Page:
NEW DELHI: The next time you eat at a fast food chain like McDonald’s, Dominos, Subway, Starbucks or Dunkin’ Donuts, you could be party to releasing multi-drug resistant microbes into the atmosphere.
Strange though it sounds, a study conducted by the Centre for Science and Environment (CSE) shows that fast food giants, especially foreign multinationals, have adopted double standards with regard to antibiotic use in meat production.
While the MNCs have detailed action plans in place for the reduction or abolition of antibiotics for non-therapeutic uses in meat production in the US and other European countries, they do not have any such regulations in India. “Fast food MNCs have adopted double standards. They do not seem to care about the Indian consumer and are not keen to cut down on their contribution to the rising anti-microbial resistance (AMR) in this country,” CSE’s deputy director Chandra Bhushan said.
Antibiotics are often used to artificially speed up the growth of animals for meat. They are mixed with the animal’s feed to reduce cost of rearing them. This leads to microbes becoming resistant to the drugs.
The CSE, as part of its study, sent a questionnaire to 11 international and three Indian fast food chains over their policies on the use of antibiotics in meat production. Only four of the international brands — Subway, Dunkin’ Donuts, Domino’s and Burger King -- and one Indian firm responded.
“Most of these, including McDonald’s, KFC and Pizza Hut, sell chicken-based food across the country. While some others shared their practices of sourcing and testing, they did not specify any timelines by which they planned to eliminate antibiotic misuse,” Amit Khurana, head of CSE’s food safety and toxins programme said.
None of the companies that responded had a plan to tackle the problem in India.
In its response, Subway said the company’s global policy is that antibiotics can be used to treat, control and prevent disease, but they may not be used for speeding growth of farm animals. “We recognise that antibiotics are a critical tool for keeping animals healthy and that they should be used responsibly to preserve their effectiveness in veterinary and human medicine. Nevertheless, we and our suppliers believe there is room for improvement, and as such are working to reduce and, over time, eliminate their use,” country director, South Asia, Ranjit Talwar said in an email. However, he did not specify the timeline.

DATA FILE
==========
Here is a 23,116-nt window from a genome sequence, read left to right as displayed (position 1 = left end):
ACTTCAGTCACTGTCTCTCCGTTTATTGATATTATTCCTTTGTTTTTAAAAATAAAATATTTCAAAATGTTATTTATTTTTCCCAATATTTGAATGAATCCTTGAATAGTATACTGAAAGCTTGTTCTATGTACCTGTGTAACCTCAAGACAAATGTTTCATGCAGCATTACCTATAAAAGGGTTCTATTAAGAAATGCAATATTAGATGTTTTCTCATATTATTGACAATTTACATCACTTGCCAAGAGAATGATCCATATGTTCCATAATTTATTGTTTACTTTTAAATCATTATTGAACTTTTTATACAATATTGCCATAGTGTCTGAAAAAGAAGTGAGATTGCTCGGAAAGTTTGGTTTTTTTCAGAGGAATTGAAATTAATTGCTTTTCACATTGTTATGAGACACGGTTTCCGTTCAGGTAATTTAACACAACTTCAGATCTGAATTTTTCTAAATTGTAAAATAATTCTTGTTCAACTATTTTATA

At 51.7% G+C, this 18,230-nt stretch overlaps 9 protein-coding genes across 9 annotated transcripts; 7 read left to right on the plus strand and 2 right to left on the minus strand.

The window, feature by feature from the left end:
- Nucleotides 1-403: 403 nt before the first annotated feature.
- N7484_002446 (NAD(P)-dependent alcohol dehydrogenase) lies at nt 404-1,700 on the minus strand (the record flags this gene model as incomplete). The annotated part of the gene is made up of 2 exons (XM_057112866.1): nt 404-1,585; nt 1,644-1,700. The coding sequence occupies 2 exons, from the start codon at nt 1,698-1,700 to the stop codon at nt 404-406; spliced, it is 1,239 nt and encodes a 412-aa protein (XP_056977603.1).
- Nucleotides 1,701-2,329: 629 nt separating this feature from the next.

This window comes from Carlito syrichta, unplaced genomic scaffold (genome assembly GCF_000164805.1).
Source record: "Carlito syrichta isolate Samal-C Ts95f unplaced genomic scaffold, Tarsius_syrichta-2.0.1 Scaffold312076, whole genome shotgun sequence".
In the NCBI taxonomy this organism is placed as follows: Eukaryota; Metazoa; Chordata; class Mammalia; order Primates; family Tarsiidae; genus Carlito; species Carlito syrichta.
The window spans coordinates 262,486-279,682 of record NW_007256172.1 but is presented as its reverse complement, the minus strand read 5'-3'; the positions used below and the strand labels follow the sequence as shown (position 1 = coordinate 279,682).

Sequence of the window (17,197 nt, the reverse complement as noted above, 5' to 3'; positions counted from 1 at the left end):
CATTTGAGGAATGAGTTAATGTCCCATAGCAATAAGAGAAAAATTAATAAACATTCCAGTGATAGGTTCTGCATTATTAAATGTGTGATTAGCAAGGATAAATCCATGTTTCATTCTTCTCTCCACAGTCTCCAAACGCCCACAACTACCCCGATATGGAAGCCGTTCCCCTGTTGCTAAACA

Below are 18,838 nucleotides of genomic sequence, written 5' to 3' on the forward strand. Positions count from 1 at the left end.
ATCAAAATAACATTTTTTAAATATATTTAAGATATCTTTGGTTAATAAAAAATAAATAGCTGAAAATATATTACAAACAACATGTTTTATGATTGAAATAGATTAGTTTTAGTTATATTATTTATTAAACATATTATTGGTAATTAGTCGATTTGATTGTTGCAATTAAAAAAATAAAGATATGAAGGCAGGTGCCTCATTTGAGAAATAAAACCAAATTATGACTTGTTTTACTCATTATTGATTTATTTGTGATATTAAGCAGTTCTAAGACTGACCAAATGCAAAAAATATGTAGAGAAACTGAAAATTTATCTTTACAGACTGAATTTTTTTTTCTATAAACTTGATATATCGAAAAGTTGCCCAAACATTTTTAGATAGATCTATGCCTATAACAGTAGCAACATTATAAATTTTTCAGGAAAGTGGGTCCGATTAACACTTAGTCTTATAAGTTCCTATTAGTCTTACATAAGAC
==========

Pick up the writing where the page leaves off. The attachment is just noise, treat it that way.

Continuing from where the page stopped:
The CSE recommends an aggressive, time-bound and India-specific action plan to completely eliminate the use of antibiotics in the production of all kind of meat – chicken, fish and lamb. Also, the study recommends that big institutional buyers such as hotels, hospitals, airlines and railways should develop policies to procure meat raised without routine use of antibiotics.
McDonald’s, Domino’s, Dunkin’ Donuts, Starbucks, Wendy’s, Pizza Hut, Burger King, Taco Bell, Chili’s, KFC and Subway
Café Coffee Day, Barista and Nirula’s
- Eliminated use of antibiotics in the US in 2016
- Plans to eliminate antibiotic use in Japan, Canada, Brazil in 2018
- Cut-off date for Australia, Russia, Europe is 2019, Jan 2027 for China
- India does not feature on the list
Pizza Hut, KFC and Taco Bell
- March 2017 for Pizza Hut in the US
- 2018-end for KFC in the US
- 2017 for Taco Bell in the US
- No commitment for India
- Eliminate routine use of antibiotics in the US by 2020
- India not on list
- Eliminate use of medically important antibiotics by 2017 in the US
- India ignored completely
- No antibiotic use in the US after 2018
- No time-bound plan for India